A Super ShowDown with the stars: A young WWE super fan’s dream comes true

Nassir Al-Khlaiwi, right, in a light mood. (Photo/Supplied)
Updated 07 June 2019

A Super ShowDown with the stars: A young WWE super fan’s dream comes true

  • Super fan Nassir took a road trip with his father Faisal and younger brother Abdullah from Riyadh to attend the event

JEDDAH: Various activities are taking place in Saudi Arabia to celebrate Eid Al-Fitr, among them the World Wrestling Entertainment (WWE) Super ShowDown in Jeddah on June 7-8. 

The event is hosted by the General Sports Authority (GSA) at King Abdullah Sports City Stadium.

Nassir Al-Khlaiwi, 18, a WWE super fan with special needs, took a road trip with his father Faisal and younger brother Abdullah from Riyadh to attend the event. 

Abdullah came up with the idea as a gift to Nassir, who said he has watched every WWE program for the last eight years. 




Nassir with a replica belt. (Photo/Supplied)

“Out of all the shows, I like the Royal Rumble the best because it has lots of people in the ring (at the same time),” Nassir told Arab News. 

“I’m excited to watch the matches live for the first time, and I’m looking forward to watching Roman Reigns in action the most.”

Faisal said: “It’s a good opportunity to spend quality time with my kids during Eid. To have them watch the Super ShowDown live is an added bonus.”

Abdullah said he is looking forward to watching The Undertaker take on Goldberg. Both brothers said they are looking forward to the Battle Royal, which increased the number of participants from 30 to 50 for the first time in its history in Jeddah in April 2018.

The WWE’s latest event in the Kingdom will include Triple H, Kofi Kingston, Dolph Ziggler, Golberg, The Undertaker, and Saudi Arabia’s own Mansour Al-Shehail.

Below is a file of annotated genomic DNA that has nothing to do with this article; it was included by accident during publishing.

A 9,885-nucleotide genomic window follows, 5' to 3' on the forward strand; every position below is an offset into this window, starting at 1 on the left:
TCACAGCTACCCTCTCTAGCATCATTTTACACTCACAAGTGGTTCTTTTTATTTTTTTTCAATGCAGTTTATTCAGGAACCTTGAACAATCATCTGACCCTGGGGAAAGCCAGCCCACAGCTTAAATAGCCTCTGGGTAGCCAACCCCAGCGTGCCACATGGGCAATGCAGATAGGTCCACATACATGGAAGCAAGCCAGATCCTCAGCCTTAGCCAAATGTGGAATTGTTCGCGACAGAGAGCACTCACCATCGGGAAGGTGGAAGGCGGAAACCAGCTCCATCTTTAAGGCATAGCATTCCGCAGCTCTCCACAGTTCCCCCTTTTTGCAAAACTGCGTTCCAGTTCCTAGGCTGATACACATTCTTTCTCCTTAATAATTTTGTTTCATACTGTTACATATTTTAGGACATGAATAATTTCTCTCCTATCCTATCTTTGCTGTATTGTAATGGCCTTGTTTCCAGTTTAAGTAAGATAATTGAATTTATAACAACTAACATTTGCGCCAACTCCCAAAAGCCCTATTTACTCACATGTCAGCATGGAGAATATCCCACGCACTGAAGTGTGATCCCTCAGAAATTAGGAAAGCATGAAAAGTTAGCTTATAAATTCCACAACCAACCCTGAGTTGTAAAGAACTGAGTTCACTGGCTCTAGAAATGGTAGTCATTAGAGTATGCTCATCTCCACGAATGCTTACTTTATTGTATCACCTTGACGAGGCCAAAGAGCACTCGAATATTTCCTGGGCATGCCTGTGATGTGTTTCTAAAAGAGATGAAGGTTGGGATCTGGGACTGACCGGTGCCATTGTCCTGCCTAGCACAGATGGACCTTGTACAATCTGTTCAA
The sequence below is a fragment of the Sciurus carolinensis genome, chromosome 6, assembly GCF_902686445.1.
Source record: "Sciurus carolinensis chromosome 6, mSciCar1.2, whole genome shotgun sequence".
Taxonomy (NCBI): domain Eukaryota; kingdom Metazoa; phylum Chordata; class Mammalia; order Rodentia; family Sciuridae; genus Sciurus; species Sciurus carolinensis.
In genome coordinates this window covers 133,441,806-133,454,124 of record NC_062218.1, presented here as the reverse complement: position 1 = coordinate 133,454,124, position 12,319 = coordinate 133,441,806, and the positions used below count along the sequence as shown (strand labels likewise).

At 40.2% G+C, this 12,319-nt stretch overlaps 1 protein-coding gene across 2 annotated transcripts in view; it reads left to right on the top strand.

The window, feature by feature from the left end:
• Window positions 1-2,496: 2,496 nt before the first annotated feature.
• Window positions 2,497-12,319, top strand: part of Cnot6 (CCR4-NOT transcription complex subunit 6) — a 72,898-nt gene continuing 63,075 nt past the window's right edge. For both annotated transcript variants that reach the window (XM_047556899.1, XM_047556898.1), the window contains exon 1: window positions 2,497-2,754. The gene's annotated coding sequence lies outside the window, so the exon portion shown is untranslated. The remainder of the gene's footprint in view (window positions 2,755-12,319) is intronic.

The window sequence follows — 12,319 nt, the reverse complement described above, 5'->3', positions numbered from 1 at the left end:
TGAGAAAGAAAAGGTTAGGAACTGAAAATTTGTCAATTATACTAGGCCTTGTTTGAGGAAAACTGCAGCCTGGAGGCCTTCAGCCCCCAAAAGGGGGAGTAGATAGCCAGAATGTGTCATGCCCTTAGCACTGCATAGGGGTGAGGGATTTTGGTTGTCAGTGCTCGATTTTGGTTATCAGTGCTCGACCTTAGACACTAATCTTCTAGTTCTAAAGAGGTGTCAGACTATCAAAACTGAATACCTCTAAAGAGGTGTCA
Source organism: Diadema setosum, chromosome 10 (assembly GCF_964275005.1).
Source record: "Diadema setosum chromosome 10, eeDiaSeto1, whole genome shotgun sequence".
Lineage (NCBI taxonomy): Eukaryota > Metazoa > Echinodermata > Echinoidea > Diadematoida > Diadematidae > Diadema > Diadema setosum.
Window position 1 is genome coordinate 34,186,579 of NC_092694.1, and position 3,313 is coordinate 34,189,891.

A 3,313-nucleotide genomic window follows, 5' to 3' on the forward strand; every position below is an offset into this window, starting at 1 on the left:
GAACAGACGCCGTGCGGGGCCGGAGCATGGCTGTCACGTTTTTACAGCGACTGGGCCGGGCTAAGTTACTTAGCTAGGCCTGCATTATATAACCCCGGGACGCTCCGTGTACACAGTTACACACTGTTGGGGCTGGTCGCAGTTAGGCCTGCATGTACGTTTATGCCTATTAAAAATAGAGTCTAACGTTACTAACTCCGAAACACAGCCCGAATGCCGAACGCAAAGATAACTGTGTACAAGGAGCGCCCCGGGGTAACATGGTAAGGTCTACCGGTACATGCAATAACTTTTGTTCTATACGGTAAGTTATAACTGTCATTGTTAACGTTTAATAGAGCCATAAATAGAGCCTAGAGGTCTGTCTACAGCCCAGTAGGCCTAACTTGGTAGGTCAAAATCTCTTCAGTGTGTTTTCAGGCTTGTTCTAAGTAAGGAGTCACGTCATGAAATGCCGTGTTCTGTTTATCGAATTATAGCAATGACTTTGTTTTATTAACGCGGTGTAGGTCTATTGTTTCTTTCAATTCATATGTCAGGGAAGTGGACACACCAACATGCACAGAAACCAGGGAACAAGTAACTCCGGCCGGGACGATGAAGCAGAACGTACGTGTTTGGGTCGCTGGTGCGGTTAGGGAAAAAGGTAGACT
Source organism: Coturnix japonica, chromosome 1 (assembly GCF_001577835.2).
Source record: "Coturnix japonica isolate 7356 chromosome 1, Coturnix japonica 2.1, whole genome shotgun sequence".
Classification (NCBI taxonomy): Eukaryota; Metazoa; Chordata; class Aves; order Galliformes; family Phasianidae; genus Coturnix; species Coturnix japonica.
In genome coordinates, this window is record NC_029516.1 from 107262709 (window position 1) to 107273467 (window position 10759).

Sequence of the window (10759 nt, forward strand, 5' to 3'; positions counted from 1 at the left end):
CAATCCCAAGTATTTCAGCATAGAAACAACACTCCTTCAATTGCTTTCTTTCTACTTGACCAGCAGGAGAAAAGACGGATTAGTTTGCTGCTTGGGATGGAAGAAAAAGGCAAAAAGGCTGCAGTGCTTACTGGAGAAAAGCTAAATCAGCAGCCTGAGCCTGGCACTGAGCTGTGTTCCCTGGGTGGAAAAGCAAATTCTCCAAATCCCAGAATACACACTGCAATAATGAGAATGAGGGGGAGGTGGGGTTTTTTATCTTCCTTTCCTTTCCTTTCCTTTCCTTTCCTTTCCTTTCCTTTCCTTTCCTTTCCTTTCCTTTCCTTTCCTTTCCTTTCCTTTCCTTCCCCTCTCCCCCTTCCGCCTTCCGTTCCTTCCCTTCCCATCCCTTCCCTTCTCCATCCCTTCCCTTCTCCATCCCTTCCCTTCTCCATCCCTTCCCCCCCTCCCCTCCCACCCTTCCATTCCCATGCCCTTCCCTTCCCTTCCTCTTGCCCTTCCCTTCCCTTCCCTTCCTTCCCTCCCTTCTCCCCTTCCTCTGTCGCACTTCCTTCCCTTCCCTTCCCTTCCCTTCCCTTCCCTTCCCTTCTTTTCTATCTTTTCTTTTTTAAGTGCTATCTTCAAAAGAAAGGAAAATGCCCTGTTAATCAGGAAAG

Dubai uses extreme cold cryotherapy to treat racehorses in world first

Updated 21 August 2019

Dubai uses extreme cold cryotherapy to treat racehorses in world first

  • Cryotherapy, which surrounds the body in a mist as cold as -140°C, has been used for decades on athletes to aid recovery and in medicine
  • A Dubai-based company, Revive Cryotherapy, says it is now offering the first whole body cryotherapy chamber for horses

DUBAI: In the searing summer heat of Dubai, some of the world’s top racehorses are being swathed in freezing nitrogen mist to boost their performance.
Cryotherapy, which surrounds the body in a mist as cold as -140°C, has been used for decades on athletes to aid recovery and in medicine. A Dubai-based company, Revive Cryotherapy, says it is now offering the first whole body cryotherapy chamber for horses.
“As far as recovery goes we are learning, but it is positive so far,” said Satish Seemar, head trainer at Zabeel Racing Stables which trains about 125 horses.
“The horses start hopping quicker after their hard work and racing than without cryotherapy,” he added.
Dubai, part of the United Arab Emirates, is known for its connections to elite horse racing. Its ruler, Sheikh Mohammed bin Rashid Al-Maktoum, is an avid sponsor, owner and rider of horses. The emirate gives out multi-million dollar prizes at prestigious competitions.
“Horse racing is a big business with prizes worth millions of dollars. With cryotherapy we have seen that you can train harder, recover quicker and you can race more often,” said Luka Jurkovic, general manager of Revive Cryotherapy.
The company also offers the technology to humans and dogs and is thinking of expanding into the world of camel racing.
“We will have to scale it up a bit as camels are obviously bigger,” Jurkovic said.
Revive, which has two other bespoke horse cryotherapy cabins in Dubai, finished the testing phase in April and is now using it daily on horses at Zabeel Stables, a lush green space in the heart of Dubai’s high-rise financial district.
The horses are gradually introduced to the cabin, which fits snugly around their bodies leaving their heads and necks free, and treated with the swirling cold mist. After a first few familiarization sessions, they undergo a full treatment which lasts around seven minutes and cools their skin to about 3-5 degrees.
The cabin doors are not locked allowing horses to escape if they panic.
Cryotherapy is thought to help inflammation and tissue damage, and to help athletes — and horses — recover faster after exercise.